What happens in Vegas…
We rounded up these nine reasons proving Sin City’s a worthy destination, both off the strip and out of the casino
1 Because the 13-mile scenic drive through Red Rock Canyon will have you considering a move to the Mojave.
Sixty-five million years ago, the earth, in all its not-content-to-lie-around turbulence, bumped around enough beneath what’s now the Mojave Desert to send two plates colliding, creating the geologic phenomenon that’s at the heart of this national conservation area 17 miles west of the Strip. The resulting 3,000-foot-high sandstone walls are popular with climbers and hikers, but—if we’re being honest—they’re just as appreciate-able from the air-conditioned comfort of your rented Camry, thanks to the meandering scenic drive that cuts through the canyon. (Read: It’s. Hot.) OK, so you might not want to move to the Mojave, but you’ll definitely want to come back. (redrockcanyonlv.org)
2 Because yoga’s best done 550 feet in the air.
As lovers of a good pun (perhaps you’ve noticed?), we’ll freely admit that what first drew us to Vegas’ newest blow-your-mind attraction, aka the world’s tallest observation wheel, was the name: High Roller. (Jackpot!) But we soon learned that there’s more to this valley-vista-yielding monstrosity than what’s offered at face value. Like the fact that they offer personalized hour-long yoga sessions aboard the spherical, glass-enclosed cabins. Looks like they really upped the ante there. (Sorry, couldn’t resist. You could say it’s an addiction.) (caesars.com/linq/highroller)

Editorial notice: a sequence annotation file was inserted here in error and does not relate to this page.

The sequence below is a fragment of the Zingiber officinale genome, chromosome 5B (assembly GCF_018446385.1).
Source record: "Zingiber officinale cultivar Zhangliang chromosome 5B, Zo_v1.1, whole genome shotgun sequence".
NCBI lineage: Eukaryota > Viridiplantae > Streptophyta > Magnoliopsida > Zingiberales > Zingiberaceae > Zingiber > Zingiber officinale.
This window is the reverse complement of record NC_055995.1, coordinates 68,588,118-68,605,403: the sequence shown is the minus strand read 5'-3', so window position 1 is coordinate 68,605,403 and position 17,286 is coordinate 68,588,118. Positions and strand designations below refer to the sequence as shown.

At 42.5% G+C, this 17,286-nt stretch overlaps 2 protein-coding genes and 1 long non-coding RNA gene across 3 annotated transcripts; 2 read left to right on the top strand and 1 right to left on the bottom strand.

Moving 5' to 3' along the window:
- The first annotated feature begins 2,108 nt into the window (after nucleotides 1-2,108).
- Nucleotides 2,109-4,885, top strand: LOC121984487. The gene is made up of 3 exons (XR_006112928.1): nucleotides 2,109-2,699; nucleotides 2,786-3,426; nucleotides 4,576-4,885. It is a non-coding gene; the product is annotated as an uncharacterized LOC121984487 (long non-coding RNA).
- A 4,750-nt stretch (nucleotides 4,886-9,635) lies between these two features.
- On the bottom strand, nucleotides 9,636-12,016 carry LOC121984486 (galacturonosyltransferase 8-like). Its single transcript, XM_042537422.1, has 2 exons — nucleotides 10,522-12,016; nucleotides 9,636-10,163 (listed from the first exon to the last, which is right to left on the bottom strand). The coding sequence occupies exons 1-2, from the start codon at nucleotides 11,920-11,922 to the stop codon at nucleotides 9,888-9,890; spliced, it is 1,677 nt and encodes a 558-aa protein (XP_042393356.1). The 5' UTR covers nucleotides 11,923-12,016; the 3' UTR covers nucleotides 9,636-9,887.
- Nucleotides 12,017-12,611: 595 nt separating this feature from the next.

3 Because The Cosmopolitan is more “contemporary art gallery” than “casino.”
Ever wondered how many folks touchdown in Vegas in a given year? Forty-two million. It’s safe to say, then, that there’s really no typical Las Vegas traveler, even though the likes of The Hangover and National Lampoon have provided no shortage of examples. And while there are plenty of places that cater to (and, y’know, enable) those folks, The Cosmopolitan is tailored toward a different clientele, one that they’ve deemed “the curious class.” We suppose that’s code for “art nerds,” as the stunning casino-hotel is chock-a-block with art experiences, from the 65-foot HD screens projecting digital art shorts onto the building’s facade to the Art-o-mat vending machines in the lobby. (cosmopolitanlasvegas.com)